browser phone mail fax play search left-arrow right-arrow up-arrow quote-left equalizer google facebook instagram twitter linkedin

For many of us, Labor Day weekend is a time to get in one last shot of summer. This year, things look a little different, but there are still plenty of ways to enjoy the holiday. Here are some ideas to adapt activities along with ways to think about the various needs of our children.

Spend time on the water, by a beach, or at the lake:

Alternative: If you are able, choose a lake that isn’t as popular with swimmers since they will be less crowded. If you have young children, remember that they are often OK with just getting their feet wet so an afternoon by the creek might suffice. If all else fails, a kiddie pool in the backyard still works. Make it special by serving cool drinks with straws and paper umbrellas.

High sensory stimulation: If your child enjoys sensory experiences, you can use squirt guns or have buckets for them to dump water on themselves (or each other).

Low sensory stimulation: Some children prefer less stimulation so just a spray bottle that can create a mist may be enough water. Or, they might like a small bucket of water they can put their hands into rather than getting their whole body wet.

Visit relatives:

Alternative: We have all been getting used to Zoom and other video conferencing with family members, but you can try to conference in a new place. Charge up your tablet or phone and call up the grandparents from the backyard. You can show the children playing and have them come over one by one to say hi. The grandparents will appreciate seeing the kids being kids even if it has to be on a video screen right now.

High sensory stimulation: Perhaps create an obstacle course or other physical challenge your child can do while you film the action. Send the grandparents the video ahead of time and then call so they can let your child know how proud they are.

Low sensory stimulation: If you have a child who freezes up when they are on camera, try asking about the grandparents over a few days. Usually you can get a few sentences each time. Edit them together and send the video to the grandparents. Showing your child photos, videos or items that came from the grandparents may encourage more conversation.

Go camping:

Alternative: If you are unable to find a place to camp that allows social distancing, you can set up camp in your backyard. Face the tent away from the house so you can pretend you aren’t 10’ from the door. If you don’t have space for a campfire, you can still roast marshmallows on a grill or in the microwave and take them outside to enjoy.

High sensory stimulation: Have your child set up the tent and other camping gear.

Low sensory stimulation: If the outside noises prove to be too much for your child, set up a small tent inside. You can even use sheets over a table to make an indoor tent.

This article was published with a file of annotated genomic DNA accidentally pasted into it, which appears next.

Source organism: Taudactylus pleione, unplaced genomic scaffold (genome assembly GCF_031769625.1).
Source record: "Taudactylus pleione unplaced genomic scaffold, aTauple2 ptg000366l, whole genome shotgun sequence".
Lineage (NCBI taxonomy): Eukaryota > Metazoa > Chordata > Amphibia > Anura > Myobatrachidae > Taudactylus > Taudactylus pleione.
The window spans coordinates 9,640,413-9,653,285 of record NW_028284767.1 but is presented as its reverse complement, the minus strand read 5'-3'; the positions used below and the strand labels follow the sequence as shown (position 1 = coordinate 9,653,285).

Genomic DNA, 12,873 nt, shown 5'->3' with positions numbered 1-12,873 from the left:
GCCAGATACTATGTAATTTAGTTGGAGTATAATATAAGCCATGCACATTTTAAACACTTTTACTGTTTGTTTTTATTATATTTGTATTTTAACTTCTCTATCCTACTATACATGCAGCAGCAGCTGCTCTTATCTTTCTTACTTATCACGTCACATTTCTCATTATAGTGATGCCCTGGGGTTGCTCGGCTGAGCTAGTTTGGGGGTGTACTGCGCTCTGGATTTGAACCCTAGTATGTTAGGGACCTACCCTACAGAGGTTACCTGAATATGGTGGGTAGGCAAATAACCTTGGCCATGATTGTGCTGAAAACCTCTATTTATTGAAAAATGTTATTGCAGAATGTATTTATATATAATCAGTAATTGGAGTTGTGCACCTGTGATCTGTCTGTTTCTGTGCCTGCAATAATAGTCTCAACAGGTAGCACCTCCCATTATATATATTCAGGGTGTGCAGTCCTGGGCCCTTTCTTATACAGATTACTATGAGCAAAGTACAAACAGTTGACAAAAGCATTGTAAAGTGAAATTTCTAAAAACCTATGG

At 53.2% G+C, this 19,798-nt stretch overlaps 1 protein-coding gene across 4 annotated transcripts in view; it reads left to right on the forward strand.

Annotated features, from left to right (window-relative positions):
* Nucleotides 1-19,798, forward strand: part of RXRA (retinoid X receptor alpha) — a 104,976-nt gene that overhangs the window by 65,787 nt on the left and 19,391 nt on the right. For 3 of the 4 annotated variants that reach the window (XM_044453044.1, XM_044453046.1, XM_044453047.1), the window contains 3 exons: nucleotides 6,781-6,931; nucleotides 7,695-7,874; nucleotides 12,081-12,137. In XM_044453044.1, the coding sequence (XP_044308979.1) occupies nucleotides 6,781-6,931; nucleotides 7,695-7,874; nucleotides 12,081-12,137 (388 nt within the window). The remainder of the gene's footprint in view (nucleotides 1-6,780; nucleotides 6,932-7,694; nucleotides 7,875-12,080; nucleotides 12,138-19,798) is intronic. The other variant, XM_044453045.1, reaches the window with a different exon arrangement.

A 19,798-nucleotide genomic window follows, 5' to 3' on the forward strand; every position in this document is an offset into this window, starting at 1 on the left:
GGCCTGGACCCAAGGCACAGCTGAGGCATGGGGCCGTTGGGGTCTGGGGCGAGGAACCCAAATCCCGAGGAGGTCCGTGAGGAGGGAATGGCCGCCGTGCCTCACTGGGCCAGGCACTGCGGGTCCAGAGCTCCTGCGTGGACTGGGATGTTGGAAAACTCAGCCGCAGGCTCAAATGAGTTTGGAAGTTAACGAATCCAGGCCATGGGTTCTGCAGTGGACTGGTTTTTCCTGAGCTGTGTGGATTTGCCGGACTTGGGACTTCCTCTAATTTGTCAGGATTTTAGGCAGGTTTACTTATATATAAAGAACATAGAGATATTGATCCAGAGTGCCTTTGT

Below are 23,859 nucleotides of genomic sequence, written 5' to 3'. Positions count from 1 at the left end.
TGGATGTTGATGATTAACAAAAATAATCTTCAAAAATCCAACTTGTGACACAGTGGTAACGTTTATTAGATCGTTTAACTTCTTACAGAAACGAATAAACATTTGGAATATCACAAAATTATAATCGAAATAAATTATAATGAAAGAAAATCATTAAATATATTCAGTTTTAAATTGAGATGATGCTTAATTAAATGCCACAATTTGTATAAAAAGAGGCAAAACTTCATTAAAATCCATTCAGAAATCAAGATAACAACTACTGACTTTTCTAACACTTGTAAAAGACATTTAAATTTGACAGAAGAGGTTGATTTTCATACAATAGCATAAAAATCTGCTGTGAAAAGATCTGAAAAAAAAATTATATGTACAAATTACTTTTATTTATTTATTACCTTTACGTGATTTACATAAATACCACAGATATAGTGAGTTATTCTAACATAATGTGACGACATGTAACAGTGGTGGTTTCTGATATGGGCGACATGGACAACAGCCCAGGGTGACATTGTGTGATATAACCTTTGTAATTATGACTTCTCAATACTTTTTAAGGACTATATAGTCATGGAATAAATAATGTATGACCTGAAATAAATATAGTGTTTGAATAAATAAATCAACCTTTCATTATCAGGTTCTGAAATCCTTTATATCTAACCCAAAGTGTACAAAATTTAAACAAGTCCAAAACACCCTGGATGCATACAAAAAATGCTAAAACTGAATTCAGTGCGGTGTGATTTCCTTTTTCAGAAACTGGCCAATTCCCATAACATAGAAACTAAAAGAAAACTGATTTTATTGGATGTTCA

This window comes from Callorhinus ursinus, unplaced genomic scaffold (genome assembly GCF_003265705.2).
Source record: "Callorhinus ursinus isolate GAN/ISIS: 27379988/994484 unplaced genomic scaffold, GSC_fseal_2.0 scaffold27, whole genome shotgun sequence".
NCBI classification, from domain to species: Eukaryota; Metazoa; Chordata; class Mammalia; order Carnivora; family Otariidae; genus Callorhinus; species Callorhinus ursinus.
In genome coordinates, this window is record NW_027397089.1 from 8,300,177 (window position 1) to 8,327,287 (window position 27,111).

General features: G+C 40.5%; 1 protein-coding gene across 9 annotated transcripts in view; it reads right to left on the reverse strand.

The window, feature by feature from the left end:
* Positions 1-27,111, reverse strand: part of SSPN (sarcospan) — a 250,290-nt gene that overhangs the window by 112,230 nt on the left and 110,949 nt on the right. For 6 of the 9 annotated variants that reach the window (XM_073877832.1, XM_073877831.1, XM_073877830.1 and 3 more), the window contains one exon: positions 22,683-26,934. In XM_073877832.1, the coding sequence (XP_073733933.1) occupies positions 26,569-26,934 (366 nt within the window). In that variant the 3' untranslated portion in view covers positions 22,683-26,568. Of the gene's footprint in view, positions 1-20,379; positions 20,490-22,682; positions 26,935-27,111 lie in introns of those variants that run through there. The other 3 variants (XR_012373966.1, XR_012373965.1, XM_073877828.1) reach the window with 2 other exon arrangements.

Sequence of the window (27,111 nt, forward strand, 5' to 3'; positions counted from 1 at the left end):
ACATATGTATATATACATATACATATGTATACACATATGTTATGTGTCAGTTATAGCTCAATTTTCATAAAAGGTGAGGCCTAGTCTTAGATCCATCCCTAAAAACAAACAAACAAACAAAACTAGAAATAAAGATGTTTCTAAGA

Take a hike:

Alternative: Try hiking at city parks rather than state parks that tend to be crowded on holiday weekends. Big Willow in Minnetonka, Theodore Wirth in Minneapolis and Swede Hollow in St. Paul are just a few examples. Check out a full list of park options in Minneapolis, St. Paul, or Three Rivers Park District for some ideas.

High sensory stimulation: Have your child go off trail if there is no signage preventing it. As always, check for ticks after they explore.

Low sensory stimulation: Have a stick your child can use if they are interested in something they find but don’t want to touch it.

Check out a museum:

Alternative: Try Franconia Sculpture Park in Shafer or Caponi Art Park in Eagan for an outdoor art experience.

High sensory stimulation: Give your child a memorable art-making experience at home: Set up a tarp in the backyard. Place a large sheet of paper or opened cardboard box on the tarp. Dress your child in old clothes and have them paint with an old broom or feather duster. Chances are, they will become the paint brush.

Low sensory stimulation: Explore the Minneapolis Institute of Art online.  You can look at images of the artwork or listen to stories and watch videos behind the scenes.

See a movie:

Alternative: Of course watching a movie at home is nothing new, but try projecting the movie outside for a drive-in experience. Better yet, go to a real drive-in movie at Vali Hi in Lake Elmo.

High sensory stimulation: Direct your own home movie. Turn your phone into a movie camera and make a movie with your child. You can have them take the lead on what they will pretend while you catch the action. When you are finished, break out the popcorn and have a movie night with your children as the stars. Better yet, share it on Zoom or other platforms to involve other relatives.

Low sensory stimulation: Build a tent or fort with sheets and clothesline and watch a movie on a tablet or laptop without any other distractions. Just make sure you have a comfortable spot for yourself because your child will probably be curling up on your lap.

Enjoy your holiday weekend! If you would like to connect with us about more sensory topics or have questions about your child, please reach out to Central Intake.


More in Insights
Translate »